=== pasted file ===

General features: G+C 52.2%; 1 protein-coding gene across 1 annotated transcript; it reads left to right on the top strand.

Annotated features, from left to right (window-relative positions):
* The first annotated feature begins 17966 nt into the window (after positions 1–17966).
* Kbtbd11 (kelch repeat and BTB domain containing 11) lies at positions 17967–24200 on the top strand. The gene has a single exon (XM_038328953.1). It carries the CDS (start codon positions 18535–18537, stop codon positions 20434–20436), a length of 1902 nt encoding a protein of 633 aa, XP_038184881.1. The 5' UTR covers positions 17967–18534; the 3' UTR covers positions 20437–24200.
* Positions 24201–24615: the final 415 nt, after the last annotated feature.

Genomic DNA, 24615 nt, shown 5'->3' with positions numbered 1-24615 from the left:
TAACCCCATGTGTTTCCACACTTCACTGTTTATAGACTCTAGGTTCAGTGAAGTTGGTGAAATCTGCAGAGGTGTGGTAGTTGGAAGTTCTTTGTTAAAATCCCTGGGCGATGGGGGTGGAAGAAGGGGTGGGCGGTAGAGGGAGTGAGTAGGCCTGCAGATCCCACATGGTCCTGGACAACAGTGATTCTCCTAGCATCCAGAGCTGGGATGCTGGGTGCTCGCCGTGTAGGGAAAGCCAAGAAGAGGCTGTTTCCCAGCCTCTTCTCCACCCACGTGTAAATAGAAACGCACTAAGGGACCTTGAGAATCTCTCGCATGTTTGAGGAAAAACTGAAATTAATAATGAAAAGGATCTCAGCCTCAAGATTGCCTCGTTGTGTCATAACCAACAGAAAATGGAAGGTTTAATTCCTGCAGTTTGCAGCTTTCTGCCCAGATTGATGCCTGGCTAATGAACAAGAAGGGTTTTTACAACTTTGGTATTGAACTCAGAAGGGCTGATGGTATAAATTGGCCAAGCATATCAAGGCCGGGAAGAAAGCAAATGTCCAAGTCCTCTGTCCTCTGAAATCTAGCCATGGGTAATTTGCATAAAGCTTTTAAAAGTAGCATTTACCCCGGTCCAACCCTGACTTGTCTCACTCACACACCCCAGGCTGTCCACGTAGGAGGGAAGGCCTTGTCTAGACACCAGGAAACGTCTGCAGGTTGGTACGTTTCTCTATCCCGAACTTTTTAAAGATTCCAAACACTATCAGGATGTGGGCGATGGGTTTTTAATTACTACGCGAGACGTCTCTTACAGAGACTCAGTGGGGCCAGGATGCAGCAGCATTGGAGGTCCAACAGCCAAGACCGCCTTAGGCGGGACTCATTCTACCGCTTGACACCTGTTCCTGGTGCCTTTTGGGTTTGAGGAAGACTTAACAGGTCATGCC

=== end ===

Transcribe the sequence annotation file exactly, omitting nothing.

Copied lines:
General features: G+C 52.2%; 1 protein-coding gene across 1 annotated transcript; it reads left to right on the top strand.

Annotated features, from left to right (window-relative positions):
* The first annotated feature begins 17966 nt into the window (after positions 1–17966).
* Kbtbd11 (kelch repeat and BTB domain containing 11) lies at positions 17967–24200 on the top strand. The gene has a single exon (XM_038328953.1). It carries the CDS (start codon positions 18535–18537, stop codon positions 20434–20436), a length of 1902 nt encoding a protein of 633 aa, XP_038184881.1. The 5' UTR covers positions 17967–18534; the 3' UTR covers positions 20437–24200.
* Positions 24201–24615: the final 415 nt, after the last annotated feature.

Genomic DNA, 24615 nt, shown 5'->3' with positions numbered 1-24615 from the left:
TAACCCCATGTGTTTCCACACTTCACTGTTTATAGACTCTAGGTTCAGTGAAGTTGGTGAAATCTGCAGAGGTGTGGTAGTTGGAAGTTCTTTGTTAAAATCCCTGGGCGATGGGGGTGGAAGAAGGGGTGGGCGGTAGAGGGAGTGAGTAGGCCTGCAGATCCCACATGGTCCTGGACAACAGTGATTCTCCTAGCATCCAGAGCTGGGATGCTGGGTGCTCGCCGTGTAGGGAAAGCCAAGAAGAGGCTGTTTCCCAGCCTCTTCTCCACCCACGTGTAAATAGAAACGCACTAAGGGACCTTGAGAATCTCTCGCATGTTTGAGGAAAAACTGAAATTAATAATGAAAAGGATCTCAGCCTCAAGATTGCCTCGTTGTGTCATAACCAACAGAAAATGGAAGGTTTAATTCCTGCAGTTTGCAGCTTTCTGCCCAGATTGATGCCTGGCTAATGAACAAGAAGGGTTTTTACAACTTTGGTATTGAACTCAGAAGGGCTGATGGTATAAATTGGCCAAGCATATCAAGGCCGGGAAGAAAGCAAATGTCCAAGTCCTCTGTCCTCTGAAATCTAGCCATGGGTAATTTGCATAAAGCTTTTAAAAGTAGCATTTACCCCGGTCCAACCCTGACTTGTCTCACTCACACACCCCAGGCTGTCCACGTAGGAGGGAAGGCCTTGTCTAGACACCAGGAAACGTCTGCAGGTTGGTACGTTTCTCTATCCCGAACTTTTTAAAGATTCCAAACACTATCAGGATGTGGGCGATGGGTTTTTAATTACTACGCGAGACGTCTCTTACAGAGACTCAGTGGGGCCAGGATGCAGCAGCATTGGAGGTCCAACAGCCAAGACCGCCTTAGGCGGGACTCATTCTACCGCTTGACACCTGTTCCTGGTGCCTTTTGGGTTTGAGGAAGACTTAACAGGTCATGCC